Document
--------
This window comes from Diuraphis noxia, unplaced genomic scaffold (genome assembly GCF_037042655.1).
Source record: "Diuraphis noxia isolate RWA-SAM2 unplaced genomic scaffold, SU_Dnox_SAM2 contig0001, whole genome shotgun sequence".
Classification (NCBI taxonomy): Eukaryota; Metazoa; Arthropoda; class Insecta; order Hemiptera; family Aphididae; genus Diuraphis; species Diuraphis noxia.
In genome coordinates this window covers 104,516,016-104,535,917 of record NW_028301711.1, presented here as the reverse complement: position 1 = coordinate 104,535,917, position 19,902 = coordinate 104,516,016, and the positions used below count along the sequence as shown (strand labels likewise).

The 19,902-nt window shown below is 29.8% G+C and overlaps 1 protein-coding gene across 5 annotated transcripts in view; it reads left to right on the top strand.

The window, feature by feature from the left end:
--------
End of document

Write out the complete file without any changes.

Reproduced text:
This window comes from Diuraphis noxia, unplaced genomic scaffold (genome assembly GCF_037042655.1).
Source record: "Diuraphis noxia isolate RWA-SAM2 unplaced genomic scaffold, SU_Dnox_SAM2 contig0001, whole genome shotgun sequence".
Classification (NCBI taxonomy): Eukaryota; Metazoa; Arthropoda; class Insecta; order Hemiptera; family Aphididae; genus Diuraphis; species Diuraphis noxia.
In genome coordinates this window covers 104,516,016-104,535,917 of record NW_028301711.1, presented here as the reverse complement: position 1 = coordinate 104,535,917, position 19,902 = coordinate 104,516,016, and the positions used below count along the sequence as shown (strand labels likewise).

The 19,902-nt window shown below is 29.8% G+C and overlaps 1 protein-coding gene across 5 annotated transcripts in view; it reads left to right on the top strand.

The window, feature by feature from the left end: